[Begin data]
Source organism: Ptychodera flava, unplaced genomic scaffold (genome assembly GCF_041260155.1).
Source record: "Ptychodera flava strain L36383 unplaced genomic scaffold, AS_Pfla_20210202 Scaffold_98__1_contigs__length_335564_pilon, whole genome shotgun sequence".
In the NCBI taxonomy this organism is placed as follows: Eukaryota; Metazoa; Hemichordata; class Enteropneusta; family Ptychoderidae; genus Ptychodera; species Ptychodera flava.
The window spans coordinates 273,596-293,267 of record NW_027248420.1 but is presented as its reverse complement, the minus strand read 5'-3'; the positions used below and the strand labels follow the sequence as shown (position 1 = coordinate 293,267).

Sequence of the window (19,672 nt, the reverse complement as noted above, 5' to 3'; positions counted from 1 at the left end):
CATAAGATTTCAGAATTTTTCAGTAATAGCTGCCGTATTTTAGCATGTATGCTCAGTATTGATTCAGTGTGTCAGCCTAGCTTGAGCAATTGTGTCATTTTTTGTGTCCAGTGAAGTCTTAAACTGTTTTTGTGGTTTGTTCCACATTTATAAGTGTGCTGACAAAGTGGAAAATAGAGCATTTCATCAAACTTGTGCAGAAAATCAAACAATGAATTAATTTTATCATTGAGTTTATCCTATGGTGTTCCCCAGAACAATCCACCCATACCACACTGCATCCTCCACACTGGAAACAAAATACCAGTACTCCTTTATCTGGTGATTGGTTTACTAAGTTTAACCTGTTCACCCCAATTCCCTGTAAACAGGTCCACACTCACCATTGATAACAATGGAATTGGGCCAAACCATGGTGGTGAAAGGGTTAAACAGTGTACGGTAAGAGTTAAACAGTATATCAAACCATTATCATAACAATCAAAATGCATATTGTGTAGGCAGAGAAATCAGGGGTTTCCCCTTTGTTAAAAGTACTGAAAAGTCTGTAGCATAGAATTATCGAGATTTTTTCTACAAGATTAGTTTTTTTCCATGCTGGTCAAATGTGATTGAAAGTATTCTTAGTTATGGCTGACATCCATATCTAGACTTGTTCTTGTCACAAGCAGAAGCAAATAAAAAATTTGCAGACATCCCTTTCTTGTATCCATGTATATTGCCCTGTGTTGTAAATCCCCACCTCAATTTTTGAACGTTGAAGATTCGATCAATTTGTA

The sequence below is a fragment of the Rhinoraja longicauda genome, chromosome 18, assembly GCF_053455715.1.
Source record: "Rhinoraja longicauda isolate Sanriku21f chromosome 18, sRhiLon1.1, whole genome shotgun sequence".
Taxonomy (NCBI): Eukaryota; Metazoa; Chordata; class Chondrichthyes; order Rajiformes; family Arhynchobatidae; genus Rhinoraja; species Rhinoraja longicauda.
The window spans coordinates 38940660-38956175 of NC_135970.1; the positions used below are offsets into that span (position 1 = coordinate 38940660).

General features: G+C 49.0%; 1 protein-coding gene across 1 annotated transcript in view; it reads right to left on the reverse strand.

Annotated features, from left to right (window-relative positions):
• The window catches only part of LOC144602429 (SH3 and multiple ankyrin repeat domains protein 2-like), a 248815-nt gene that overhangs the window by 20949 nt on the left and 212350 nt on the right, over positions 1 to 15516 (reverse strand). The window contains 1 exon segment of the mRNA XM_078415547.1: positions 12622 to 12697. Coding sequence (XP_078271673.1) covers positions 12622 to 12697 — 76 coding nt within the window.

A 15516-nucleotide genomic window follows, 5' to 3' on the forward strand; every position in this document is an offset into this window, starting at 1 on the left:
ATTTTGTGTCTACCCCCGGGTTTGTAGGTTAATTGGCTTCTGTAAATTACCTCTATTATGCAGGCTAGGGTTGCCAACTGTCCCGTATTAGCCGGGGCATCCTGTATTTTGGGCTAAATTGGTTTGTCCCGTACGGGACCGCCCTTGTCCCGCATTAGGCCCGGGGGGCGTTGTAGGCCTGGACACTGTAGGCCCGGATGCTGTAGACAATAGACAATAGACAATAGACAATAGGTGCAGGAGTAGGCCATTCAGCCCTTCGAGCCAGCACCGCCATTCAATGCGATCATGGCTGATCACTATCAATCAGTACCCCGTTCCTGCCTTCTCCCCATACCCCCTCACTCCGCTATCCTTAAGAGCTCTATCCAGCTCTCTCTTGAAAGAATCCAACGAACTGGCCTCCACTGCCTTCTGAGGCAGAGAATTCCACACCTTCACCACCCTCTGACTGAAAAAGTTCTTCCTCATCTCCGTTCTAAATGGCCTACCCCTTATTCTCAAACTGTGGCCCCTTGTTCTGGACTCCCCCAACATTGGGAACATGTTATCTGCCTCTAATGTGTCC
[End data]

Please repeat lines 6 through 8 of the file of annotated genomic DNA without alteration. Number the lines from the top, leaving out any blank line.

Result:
CATAAGATTTCAGAATTTTTCAGTAATAGCTGCCGTATTTTAGCATGTATGCTCAGTATTGATTCAGTGTGTCAGCCTAGCTTGAGCAATTGTGTCATTTTTTGTGTCCAGTGAAGTCTTAAACTGTTTTTGTGGTTTGTTCCACATTTATAAGTGTGCTGACAAAGTGGAAAATAGAGCATTTCATCAAACTTGTGCAGAAAATCAAACAATGAATTAATTTTATCATTGAGTTTATCCTATGGTGTTCCCCAGAACAATCCACCCATACCACACTGCATCCTCCACACTGGAAACAAAATACCAGTACTCCTTTATCTGGTGATTGGTTTACTAAGTTTAACCTGTTCACCCCAATTCCCTGTAAACAGGTCCACACTCACCATTGATAACAATGGAATTGGGCCAAACCATGGTGGTGAAAGGGTTAAACAGTGTACGGTAAGAGTTAAACAGTATATCAAACCATTATCATAACAATCAAAATGCATATTGTGTAGGCAGAGAAATCAGGGGTTTCCCCTTTGTTAAAAGTACTGAAAAGTCTGTAGCATAGAATTATCGAGATTTTTTCTACAAGATTAGTTTTTTTCCATGCTGGTCAAATGTGATTGAAAGTATTCTTAGTTATGGCTGACATCCATATCTAGACTTGTTCTTGTCACAAGCAGAAGCAAATAAAAAATTTGCAGACATCCCTTTCTTGTATCCATGTATATTGCCCTGTGTTGTAAATCCCCACCTCAATTTTTGAACGTTGAAGATTCGATCAATTTGTA

The sequence below is a fragment of the Rhinoraja longicauda genome, chromosome 18, assembly GCF_053455715.1.
Source record: "Rhinoraja longicauda isolate Sanriku21f chromosome 18, sRhiLon1.1, whole genome shotgun sequence".